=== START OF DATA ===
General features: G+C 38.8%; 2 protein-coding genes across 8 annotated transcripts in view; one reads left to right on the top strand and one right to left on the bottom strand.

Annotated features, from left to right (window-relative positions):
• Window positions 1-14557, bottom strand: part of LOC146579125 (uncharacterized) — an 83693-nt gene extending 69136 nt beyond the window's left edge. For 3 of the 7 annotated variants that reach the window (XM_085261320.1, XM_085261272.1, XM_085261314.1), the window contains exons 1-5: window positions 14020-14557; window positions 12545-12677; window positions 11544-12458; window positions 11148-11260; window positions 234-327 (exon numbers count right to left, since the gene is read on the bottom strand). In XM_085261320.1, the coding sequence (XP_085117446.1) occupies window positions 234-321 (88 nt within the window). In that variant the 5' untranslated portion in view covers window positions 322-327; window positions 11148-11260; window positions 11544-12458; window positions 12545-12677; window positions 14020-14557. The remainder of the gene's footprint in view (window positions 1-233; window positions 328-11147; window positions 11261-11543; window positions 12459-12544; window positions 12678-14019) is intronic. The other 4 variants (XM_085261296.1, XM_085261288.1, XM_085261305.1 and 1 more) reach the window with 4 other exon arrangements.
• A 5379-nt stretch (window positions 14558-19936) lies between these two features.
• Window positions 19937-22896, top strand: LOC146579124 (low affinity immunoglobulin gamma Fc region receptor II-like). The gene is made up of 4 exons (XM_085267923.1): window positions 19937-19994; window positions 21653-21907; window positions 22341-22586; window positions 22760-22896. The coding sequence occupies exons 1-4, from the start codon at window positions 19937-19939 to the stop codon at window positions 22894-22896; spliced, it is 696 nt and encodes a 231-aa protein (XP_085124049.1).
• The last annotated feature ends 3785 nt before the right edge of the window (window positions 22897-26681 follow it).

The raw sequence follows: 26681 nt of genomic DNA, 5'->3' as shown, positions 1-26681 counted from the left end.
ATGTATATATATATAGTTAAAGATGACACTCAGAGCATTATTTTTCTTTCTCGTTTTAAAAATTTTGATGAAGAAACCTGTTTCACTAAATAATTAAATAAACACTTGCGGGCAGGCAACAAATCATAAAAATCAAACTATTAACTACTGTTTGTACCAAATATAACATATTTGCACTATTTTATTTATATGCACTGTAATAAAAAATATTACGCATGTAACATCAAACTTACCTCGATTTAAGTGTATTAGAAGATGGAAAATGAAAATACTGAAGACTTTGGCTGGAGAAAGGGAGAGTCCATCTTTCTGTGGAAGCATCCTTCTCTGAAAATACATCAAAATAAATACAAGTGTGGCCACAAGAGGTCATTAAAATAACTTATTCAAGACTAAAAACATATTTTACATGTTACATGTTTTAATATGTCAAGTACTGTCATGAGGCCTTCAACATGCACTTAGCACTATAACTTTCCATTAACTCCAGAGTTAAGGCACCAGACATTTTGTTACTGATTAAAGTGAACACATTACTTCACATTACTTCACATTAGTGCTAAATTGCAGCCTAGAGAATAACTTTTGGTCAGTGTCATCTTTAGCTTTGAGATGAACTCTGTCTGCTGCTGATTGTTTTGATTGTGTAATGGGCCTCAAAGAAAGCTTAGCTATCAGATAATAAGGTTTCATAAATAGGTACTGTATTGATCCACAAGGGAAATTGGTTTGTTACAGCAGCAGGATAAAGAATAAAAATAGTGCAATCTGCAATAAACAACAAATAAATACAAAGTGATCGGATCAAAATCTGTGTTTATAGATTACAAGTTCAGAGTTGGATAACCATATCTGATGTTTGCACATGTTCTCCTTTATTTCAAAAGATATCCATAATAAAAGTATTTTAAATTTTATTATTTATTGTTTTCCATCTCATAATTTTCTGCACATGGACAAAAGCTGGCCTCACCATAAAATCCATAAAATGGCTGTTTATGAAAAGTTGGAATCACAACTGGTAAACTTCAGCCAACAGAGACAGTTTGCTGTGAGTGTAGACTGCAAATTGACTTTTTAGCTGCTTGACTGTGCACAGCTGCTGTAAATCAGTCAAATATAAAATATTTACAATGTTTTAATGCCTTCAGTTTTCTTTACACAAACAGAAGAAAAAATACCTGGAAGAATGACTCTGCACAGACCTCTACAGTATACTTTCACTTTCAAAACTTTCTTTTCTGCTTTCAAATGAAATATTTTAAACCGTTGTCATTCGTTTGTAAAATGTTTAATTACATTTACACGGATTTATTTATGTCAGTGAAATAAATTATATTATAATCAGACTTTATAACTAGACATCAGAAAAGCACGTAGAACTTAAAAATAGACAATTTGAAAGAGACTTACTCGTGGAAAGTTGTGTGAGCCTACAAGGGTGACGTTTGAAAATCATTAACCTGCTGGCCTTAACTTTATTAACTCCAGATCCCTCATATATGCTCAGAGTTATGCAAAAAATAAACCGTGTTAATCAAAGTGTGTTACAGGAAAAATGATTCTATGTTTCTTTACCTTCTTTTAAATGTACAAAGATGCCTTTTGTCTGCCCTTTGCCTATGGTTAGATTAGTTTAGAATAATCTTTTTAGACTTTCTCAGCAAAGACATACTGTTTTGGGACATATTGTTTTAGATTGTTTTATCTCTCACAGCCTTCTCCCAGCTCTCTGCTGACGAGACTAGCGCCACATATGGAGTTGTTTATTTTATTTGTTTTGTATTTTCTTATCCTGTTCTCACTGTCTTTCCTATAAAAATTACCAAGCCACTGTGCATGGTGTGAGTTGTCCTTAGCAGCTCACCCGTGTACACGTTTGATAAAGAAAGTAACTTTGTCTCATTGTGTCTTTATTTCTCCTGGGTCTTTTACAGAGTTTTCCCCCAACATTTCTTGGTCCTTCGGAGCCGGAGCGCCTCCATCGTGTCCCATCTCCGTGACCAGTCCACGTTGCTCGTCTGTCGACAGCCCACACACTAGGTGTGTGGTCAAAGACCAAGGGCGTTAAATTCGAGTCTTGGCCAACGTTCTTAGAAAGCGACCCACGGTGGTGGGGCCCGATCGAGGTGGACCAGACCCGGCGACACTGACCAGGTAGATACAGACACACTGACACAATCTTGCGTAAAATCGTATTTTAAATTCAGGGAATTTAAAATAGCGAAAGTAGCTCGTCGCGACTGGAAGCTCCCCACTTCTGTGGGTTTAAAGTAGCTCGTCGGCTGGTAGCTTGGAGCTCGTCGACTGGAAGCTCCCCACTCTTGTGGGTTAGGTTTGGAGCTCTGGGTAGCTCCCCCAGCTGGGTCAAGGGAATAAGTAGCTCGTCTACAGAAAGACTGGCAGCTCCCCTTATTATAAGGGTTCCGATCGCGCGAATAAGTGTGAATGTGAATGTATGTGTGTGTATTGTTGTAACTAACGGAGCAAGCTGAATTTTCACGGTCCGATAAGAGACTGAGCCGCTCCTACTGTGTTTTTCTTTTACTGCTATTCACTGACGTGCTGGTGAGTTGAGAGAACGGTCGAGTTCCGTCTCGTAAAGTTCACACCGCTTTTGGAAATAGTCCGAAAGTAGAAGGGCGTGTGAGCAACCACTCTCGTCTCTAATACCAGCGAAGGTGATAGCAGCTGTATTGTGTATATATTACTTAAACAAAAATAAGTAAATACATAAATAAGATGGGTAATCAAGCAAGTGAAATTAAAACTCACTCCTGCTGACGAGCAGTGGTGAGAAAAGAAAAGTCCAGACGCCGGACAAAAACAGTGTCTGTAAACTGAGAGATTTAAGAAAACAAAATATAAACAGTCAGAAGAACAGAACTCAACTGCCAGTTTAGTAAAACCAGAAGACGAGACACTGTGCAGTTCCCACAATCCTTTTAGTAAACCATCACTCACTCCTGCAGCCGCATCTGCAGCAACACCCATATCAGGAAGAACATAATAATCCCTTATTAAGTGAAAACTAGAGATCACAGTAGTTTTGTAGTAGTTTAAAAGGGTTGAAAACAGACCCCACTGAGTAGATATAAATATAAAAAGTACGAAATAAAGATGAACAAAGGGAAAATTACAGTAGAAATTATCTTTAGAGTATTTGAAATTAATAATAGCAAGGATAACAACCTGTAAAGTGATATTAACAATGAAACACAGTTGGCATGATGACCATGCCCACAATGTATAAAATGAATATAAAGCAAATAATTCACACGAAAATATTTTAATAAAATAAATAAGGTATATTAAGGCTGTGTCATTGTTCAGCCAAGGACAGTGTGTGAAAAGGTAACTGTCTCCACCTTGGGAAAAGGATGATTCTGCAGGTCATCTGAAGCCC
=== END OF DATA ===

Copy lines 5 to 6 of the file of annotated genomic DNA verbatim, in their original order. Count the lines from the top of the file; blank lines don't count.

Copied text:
• Window positions 19937-22896, top strand: LOC146579124 (low affinity immunoglobulin gamma Fc region receptor II-like). The gene is made up of 4 exons (XM_085267923.1): window positions 19937-19994; window positions 21653-21907; window positions 22341-22586; window positions 22760-22896. The coding sequence occupies exons 1-4, from the start codon at window positions 19937-19939 to the stop codon at window positions 22894-22896; spliced, it is 696 nt and encodes a 231-aa protein (XP_085124049.1).
• The last annotated feature ends 3785 nt before the right edge of the window (window positions 22897-26681 follow it).